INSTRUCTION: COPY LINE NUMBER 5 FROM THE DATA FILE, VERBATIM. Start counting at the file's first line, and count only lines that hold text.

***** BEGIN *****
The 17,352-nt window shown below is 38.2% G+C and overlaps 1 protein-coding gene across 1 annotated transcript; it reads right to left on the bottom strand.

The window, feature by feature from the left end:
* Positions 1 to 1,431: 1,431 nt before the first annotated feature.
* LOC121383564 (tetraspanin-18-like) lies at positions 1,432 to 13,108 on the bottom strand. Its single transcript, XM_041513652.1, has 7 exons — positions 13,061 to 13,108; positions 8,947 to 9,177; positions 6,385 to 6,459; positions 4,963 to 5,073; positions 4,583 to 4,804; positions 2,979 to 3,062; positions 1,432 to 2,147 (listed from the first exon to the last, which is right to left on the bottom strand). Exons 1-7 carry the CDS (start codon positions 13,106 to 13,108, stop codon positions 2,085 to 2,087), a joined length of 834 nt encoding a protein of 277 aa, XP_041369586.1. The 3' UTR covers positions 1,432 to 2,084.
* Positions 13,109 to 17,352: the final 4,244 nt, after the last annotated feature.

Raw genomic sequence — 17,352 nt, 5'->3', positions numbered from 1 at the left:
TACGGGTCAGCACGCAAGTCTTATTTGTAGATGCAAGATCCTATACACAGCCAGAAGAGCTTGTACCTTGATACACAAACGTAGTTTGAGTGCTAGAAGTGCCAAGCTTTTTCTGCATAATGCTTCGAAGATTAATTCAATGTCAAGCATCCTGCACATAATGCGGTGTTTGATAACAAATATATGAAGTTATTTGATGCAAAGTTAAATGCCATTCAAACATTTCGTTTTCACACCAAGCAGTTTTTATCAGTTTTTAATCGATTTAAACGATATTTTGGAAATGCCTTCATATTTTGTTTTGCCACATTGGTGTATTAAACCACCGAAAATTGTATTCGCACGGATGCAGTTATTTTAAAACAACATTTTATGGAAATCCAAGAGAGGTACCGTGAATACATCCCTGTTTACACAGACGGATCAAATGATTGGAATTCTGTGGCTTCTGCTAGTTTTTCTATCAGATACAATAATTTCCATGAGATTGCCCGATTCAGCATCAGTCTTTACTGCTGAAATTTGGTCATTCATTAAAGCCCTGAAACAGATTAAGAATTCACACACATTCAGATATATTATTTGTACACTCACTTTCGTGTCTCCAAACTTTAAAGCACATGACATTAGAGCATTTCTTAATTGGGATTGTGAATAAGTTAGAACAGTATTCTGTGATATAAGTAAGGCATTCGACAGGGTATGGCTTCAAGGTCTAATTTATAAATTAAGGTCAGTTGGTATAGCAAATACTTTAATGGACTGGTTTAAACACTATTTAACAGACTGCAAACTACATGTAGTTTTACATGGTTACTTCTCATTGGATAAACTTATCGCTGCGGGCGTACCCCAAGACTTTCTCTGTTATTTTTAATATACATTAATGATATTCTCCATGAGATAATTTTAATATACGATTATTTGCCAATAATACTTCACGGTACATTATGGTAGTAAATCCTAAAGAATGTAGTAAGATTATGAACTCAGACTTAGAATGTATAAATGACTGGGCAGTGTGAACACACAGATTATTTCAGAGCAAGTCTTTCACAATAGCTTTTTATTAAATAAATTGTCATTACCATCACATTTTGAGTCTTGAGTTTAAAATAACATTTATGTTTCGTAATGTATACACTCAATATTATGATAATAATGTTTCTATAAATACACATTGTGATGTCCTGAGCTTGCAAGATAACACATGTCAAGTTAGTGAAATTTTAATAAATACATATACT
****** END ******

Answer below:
* Positions 13,109 to 17,352: the final 4,244 nt, after the last annotated feature.